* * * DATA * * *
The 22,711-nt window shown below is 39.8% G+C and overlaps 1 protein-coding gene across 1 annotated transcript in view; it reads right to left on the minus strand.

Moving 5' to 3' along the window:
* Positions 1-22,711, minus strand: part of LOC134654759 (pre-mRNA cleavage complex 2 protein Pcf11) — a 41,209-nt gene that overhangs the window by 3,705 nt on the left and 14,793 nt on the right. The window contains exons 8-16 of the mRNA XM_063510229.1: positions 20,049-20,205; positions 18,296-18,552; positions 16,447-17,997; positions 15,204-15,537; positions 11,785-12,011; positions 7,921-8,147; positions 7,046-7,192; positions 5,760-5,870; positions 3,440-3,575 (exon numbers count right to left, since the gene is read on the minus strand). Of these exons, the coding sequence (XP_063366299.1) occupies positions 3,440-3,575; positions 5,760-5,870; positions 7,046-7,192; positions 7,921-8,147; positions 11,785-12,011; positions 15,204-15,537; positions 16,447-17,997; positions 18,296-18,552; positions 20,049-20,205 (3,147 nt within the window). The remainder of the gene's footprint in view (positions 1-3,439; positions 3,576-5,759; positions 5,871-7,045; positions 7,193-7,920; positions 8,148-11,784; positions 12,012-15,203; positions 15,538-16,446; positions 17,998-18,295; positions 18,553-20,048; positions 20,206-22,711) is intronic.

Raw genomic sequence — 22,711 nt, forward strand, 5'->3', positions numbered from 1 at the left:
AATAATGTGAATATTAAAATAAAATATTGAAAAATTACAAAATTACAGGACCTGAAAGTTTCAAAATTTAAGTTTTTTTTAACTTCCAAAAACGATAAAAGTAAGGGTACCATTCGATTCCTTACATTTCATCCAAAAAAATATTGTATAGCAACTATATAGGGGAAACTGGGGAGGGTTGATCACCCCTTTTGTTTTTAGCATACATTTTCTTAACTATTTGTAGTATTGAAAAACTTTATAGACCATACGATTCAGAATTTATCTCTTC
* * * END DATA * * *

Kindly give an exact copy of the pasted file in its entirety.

The 22,711-nt window shown below is 39.8% G+C and overlaps 1 protein-coding gene across 1 annotated transcript in view; it reads right to left on the minus strand.

Moving 5' to 3' along the window:
* Positions 1-22,711, minus strand: part of LOC134654759 (pre-mRNA cleavage complex 2 protein Pcf11) — a 41,209-nt gene that overhangs the window by 3,705 nt on the left and 14,793 nt on the right. The window contains exons 8-16 of the mRNA XM_063510229.1: positions 20,049-20,205; positions 18,296-18,552; positions 16,447-17,997; positions 15,204-15,537; positions 11,785-12,011; positions 7,921-8,147; positions 7,046-7,192; positions 5,760-5,870; positions 3,440-3,575 (exon numbers count right to left, since the gene is read on the minus strand). Of these exons, the coding sequence (XP_063366299.1) occupies positions 3,440-3,575; positions 5,760-5,870; positions 7,046-7,192; positions 7,921-8,147; positions 11,785-12,011; positions 15,204-15,537; positions 16,447-17,997; positions 18,296-18,552; positions 20,049-20,205 (3,147 nt within the window). The remainder of the gene's footprint in view (positions 1-3,439; positions 3,576-5,759; positions 5,871-7,045; positions 7,193-7,920; positions 8,148-11,784; positions 12,012-15,203; positions 15,538-16,446; positions 17,998-18,295; positions 18,553-20,048; positions 20,206-22,711) is intronic.

Raw genomic sequence — 22,711 nt, forward strand, 5'->3', positions numbered from 1 at the left:
AATAATGTGAATATTAAAATAAAATATTGAAAAATTACAAAATTACAGGACCTGAAAGTTTCAAAATTTAAGTTTTTTTTAACTTCCAAAAACGATAAAAGTAAGGGTACCATTCGATTCCTTACATTTCATCCAAAAAAATATTGTATAGCAACTATATAGGGGAAACTGGGGAGGGTTGATCACCCCTTTTGTTTTTAGCATACATTTTCTTAACTATTTGTAGTATTGAAAAACTTTATAGACCATACGATTCAGAATTTATCTCTTC